poindexter12 poindexter12 - 5 months ago 114
Node.js Question

IIS, Node.js, and Web Application with IISNode not configured right with Virtual Directory

I have the following setup in IIS:


  • Default Web Site (www.foo.com) hosting standard html site

  • Web Application underneath Default Web Site (www.foo.com/bar) running IIS Node

  • Node project is utilizing express



I cannot for the life of me get this thing configure correctly so when I hit the web application is serves up the node application correctly. I think my problem lies in the web.config. Can anybody help me write a correct web.config to get this working correctly? The current version of my config will server me a node response that says it cannot get the resource at whatever url I type.

Here is the current version of my config:

<configuration>
<system.webServer>
<handlers>
<add name="iisnode" path="app.js" verb="*" modules="iisnode" />
</handlers>
<rewrite>
<rules>
<rule name="bar">
<match url="bar/*" />
<action type="Rewrite" url="app.js" />
</rule>
</rules>
</rewrite>
</system.webServer>
</configuration>

Answer

I ran into the same issue a while back, running my app in a Virtual Directory.

After lots of time wasted and struggling I was able to put all the pieces together to get my apps to work in a Virtual Directory, this included apps using Socket.io

Since there isn't much documentation out there for this particular scenario and the resources that are available, that I've found, only partially described how to solve this issue. Here is a tutorial on how to get all of this working. I personally have multiple Node.js web services implementing either a REST API or Socket.io using this setup.

I strongly recommend using the Web.config template below to get this working.

IISNode Web.config Template

https://gist.github.com/pbaio/f63918181d8d7f8ee1d2

The config in the above link has some comments I put in there to help with ease of use. Its configured to use app.js as the main file but if your file is named something different simply switch the value to use that file instead.

To get this config working you will need the URL Re-write Module for IIS if you don't already have it installed.

Default Setup

By default this template is setup to work in a standard Web App running in IIS and not in Virtual directory environment. However, with some minor tweaking you can use this same Web.config to run a Node.js app in a Virtual Directory.

Get Express to use your Virtual Directory

IISNode makes all keys declared in your <appSettings> environment variables. We can use this to our advantage to setup our Virtual Directory path and expose it to our main file. In the template above our main file is app.js.

Get our Virtual Directory Path

We need to get the path that our application will be routed from in our Web.config file. We do this by accessing our environment variables on our process object. Add the following line to our app.js file.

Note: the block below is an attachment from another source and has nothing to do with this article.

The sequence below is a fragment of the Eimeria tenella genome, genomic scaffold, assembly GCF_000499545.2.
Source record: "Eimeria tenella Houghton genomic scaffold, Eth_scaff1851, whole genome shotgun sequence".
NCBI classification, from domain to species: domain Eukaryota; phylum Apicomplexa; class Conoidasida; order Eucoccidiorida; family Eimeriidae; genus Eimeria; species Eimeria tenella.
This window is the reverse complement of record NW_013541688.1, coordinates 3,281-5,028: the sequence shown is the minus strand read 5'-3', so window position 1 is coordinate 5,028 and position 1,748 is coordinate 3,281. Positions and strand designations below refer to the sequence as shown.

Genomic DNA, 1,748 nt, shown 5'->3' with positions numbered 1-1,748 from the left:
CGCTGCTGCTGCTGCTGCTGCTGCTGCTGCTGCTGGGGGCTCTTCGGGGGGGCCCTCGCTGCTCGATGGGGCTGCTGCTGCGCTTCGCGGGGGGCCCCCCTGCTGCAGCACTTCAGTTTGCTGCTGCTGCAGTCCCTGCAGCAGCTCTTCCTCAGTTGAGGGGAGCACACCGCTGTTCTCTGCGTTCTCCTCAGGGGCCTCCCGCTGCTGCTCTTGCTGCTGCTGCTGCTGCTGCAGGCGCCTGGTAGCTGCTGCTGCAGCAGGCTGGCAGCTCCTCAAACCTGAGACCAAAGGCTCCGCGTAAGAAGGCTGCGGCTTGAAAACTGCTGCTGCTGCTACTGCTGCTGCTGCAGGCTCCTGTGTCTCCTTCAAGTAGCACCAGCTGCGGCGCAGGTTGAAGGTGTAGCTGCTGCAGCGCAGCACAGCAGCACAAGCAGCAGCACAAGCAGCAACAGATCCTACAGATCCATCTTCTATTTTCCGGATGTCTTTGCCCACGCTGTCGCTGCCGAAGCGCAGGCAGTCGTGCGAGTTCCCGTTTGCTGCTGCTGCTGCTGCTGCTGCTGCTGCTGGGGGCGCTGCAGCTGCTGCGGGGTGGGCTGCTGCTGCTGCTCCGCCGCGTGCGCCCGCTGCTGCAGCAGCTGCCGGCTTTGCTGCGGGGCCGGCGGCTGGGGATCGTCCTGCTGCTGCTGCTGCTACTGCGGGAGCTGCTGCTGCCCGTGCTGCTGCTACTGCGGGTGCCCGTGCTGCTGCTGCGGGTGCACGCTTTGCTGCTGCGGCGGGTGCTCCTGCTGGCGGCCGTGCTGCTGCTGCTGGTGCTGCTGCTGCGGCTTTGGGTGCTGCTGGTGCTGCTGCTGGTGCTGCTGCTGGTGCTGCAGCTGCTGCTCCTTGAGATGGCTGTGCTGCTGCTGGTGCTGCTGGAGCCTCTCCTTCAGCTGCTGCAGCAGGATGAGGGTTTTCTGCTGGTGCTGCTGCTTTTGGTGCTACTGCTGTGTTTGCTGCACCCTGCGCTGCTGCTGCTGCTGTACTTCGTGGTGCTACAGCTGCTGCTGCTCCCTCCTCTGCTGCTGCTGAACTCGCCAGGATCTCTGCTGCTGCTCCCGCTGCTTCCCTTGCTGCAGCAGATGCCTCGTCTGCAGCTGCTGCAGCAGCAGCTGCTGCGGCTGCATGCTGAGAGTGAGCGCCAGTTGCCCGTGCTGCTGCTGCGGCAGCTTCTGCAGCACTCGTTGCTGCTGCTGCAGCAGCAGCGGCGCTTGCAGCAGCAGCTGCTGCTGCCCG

var virtualDirPath = process.env.virtualDirPath || '';

This retrieves our virtualDirPath from our Web.config and give it a default value of empty string.

Routing Pages

Then we can prepend the virtualDirPath to our routes and if you are using a view engine such as Jade or EJS we can pass our Virtual Directory path for hyperlinks and such to the view:

var app = require('express')();
app.get(virtualDirPath + '/', function(req, res) {
  res.render('index', { virtualDirPath: virtualDirPath });
});

Static Content

We can serve this up easily as follows:

app.use(express.static(path.join(virtualDirPath, 'public')));

Same thing if you are using Bower.io:

app.use('/bower_components', express.static(path.join(virtualDirPath,'bower_components')));

Using Virtual Directories with Express & Socket.io

When using Virtual Directories with Socket.io we need to make changes to the configuration for both the Server and the Client.

Server-Side

We need to configure our Socket.io Server slightly different than you normally would.

var app = require('express')();

var virtualDirPath = process.env.virtualDirPath || '';

var server = require('http').Server(app);
var io = require('socket.io')(server, { path: virtualDirPath + '/socket.io' });
// Get the port that we should be listening on
server.listen(process.env.PORT || 8080);

In the above code we are modifying our Socket.io server to operate on our virtualDirpath and not the default path ('/socket.io' is the default path).

Web.config changes

In order for IISNode to properly work with socket.io we also need to add some additional url re-writing and swap out our handler. Within the template config file from above we can see the Socket.io handler on line 57, it is commented out in the template.

<add name="iisnode-socket.io" path="app.js" verb="*" modules="iisnode" />

Then we need to add our url re-writing for the Socket.io paths

<rule name="SocketIO" patternSyntax="ECMAScript">
    <match url="socket.io.+" />
    <action type="Rewrite" url="app.js"/>
</rule>

Client-Side

On the Client-Side we just need to specify the path that the Socket.io server is listening at instead of its default path.

var socket = io.connect('http://example.com:port', { path: '/virtualDirPath/socket.io' });

Everything should be good to go at this point with your Socket.io application running in a Virtual Directory with IISNode.

Environment Info

The apps that use this config were built with Node.js, Express 4.12.3 and running in IIS 7.5 with IISNode installed. Additionally, by changing the handler in the conifg file, Socket.io can be used in a Virtual Directory as well. The Socket.io version used in the above example was 1.3.5

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